• Tue, Sep 11 2012

Shelved Dolls: Yolande Polignac & The Princesse de Lamballe – Lesbianism! Mean Girls! Beheadings!

I know this might be surprising because in the official portrait of the Princesse de Lamballe she is having a nip slip, but Polignac was supposed to be the slutty one. In spite of that, let’s talk about Lamballe’s nip slip and how weird female relationships and sex in general during this period were:

Relationships were all tinged by an element of sexuality, basically. Affairs at the French court were numerous. Really, really numerous. Big numbers. Size of the current US debt type numbers.This was in part due to the fact that marriages among aristocratic children were often arranged before the children were 7, so they weren’t destined to find love in their marriages.  Marie Antoinette had her marriage arranged by the time she was 13 – and her husband, Louis XVI, had enormous difficulties performing sexually.

Marie Antoinette wasn’t alone in this situation – in fact, the popularity of Jean-Jacques Rousseau’s epistolary novel La Nouvelle Heloise seemed to stress the importance of powerful female friendships. When I say “powerful,” I mean “extremely dramatic and full of feeling,” not friendships where women learned to be all they could be and protested Planned Parenting funding cuts.

Suffice to say, friendships between women at the time often contained elements of romance that might be lacking in other areas of their lives.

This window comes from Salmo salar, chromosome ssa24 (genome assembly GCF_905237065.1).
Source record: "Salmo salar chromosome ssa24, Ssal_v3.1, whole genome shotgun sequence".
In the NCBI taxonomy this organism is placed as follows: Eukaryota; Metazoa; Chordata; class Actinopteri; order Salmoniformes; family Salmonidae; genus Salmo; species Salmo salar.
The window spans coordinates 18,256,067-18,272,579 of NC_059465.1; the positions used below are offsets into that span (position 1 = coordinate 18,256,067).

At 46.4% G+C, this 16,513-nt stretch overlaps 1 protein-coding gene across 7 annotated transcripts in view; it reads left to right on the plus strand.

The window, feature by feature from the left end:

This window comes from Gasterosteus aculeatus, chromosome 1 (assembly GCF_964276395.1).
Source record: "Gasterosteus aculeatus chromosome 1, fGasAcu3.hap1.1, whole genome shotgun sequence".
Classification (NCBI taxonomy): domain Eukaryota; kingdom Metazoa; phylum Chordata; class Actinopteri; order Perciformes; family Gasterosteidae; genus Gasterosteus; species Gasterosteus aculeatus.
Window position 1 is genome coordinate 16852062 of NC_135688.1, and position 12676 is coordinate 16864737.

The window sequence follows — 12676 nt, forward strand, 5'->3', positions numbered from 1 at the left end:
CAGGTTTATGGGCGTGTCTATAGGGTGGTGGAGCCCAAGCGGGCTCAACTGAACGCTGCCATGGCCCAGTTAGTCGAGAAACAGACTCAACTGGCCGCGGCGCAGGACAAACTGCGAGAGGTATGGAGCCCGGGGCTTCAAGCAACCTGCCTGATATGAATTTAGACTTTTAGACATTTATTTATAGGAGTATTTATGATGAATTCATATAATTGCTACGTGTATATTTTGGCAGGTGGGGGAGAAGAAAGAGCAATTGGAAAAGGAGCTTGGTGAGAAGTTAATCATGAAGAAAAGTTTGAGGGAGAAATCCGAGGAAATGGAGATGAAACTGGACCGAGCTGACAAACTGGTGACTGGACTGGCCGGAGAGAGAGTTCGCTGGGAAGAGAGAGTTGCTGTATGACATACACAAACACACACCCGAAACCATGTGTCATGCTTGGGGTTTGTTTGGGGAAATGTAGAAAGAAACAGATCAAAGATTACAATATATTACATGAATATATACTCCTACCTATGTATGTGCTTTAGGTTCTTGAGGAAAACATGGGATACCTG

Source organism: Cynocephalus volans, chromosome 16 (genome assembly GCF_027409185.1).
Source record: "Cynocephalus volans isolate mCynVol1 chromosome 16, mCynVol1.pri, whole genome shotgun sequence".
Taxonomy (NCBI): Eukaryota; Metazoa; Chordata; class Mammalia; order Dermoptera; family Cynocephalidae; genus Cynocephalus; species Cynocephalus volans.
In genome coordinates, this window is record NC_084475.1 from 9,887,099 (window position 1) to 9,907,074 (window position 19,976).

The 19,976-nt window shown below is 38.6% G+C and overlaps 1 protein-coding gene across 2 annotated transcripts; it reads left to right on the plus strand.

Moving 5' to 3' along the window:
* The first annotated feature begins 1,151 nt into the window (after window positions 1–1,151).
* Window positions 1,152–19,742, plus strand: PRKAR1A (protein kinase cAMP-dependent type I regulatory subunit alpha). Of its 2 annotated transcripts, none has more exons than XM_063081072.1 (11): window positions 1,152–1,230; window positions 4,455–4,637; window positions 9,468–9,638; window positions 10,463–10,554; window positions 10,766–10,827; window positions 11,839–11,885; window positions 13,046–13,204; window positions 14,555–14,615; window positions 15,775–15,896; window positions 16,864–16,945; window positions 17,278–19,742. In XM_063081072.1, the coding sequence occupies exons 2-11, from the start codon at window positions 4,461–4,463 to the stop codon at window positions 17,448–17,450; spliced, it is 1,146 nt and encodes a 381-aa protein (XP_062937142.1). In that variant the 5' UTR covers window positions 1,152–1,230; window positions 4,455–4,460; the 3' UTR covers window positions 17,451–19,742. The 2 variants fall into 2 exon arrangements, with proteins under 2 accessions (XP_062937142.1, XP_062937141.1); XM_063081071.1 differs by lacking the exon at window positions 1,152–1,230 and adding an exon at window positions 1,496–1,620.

I know, I know, you’re rolling your eyes saying “yeah, I did actually realize that arranged marriages did not lead to necessarily happy homes; I am now reluctant to be a leg in your friendship chair” but I do think it’s worth pointing out the extent to which sexual relations flourished at the French court. It’s worth pointing out because it is shocking by our modern standards.

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  • Amanda

    I love this Shelved Dolls series. I look forward to reading them every week. And I’m probably a Lamballe.

  • BeccaTheCyborg

    I’m sickly and skittish. So I’m a Lamballe.

    I’m also a D&D nerd who’s obsessed with the French court .

  • Kj

    Totally a Polignac, complete with a history of penniless family.

    Also, “scuttling tarantula chair of friendship” has to be one of the funniest things I’ve read all week.

    • Amy

      Me too! I like that she seems kind of bad-assy too.

  • S. Park

    Probably an Anotoinette, as I am completely oblivious. What a great article! I love your Shelved Dolls pieces. This four-legged chair as a female friendship dynamic is an intriguing observation.

  • Elizabeth

    Ooh, do Maria Theresa!

  • Jenniwren

    Oh probably a Marie Antoinette. I’m also totally oblivious and given the opportunity I would definitely have a little fake farm so I could pop off and pretend to be a shepherdess or something.

    Also, I’m sure you’re aware but she never said that thing about the cake. That was something Rousseau made up to make the aristocracy look even worse than they were (which was a pretty hard job) and it was actually published years before MA married and came to Versailles. And it was also Brioche, which is sort of like French toast but cut thicker, not cake, in the original translation. The more you know!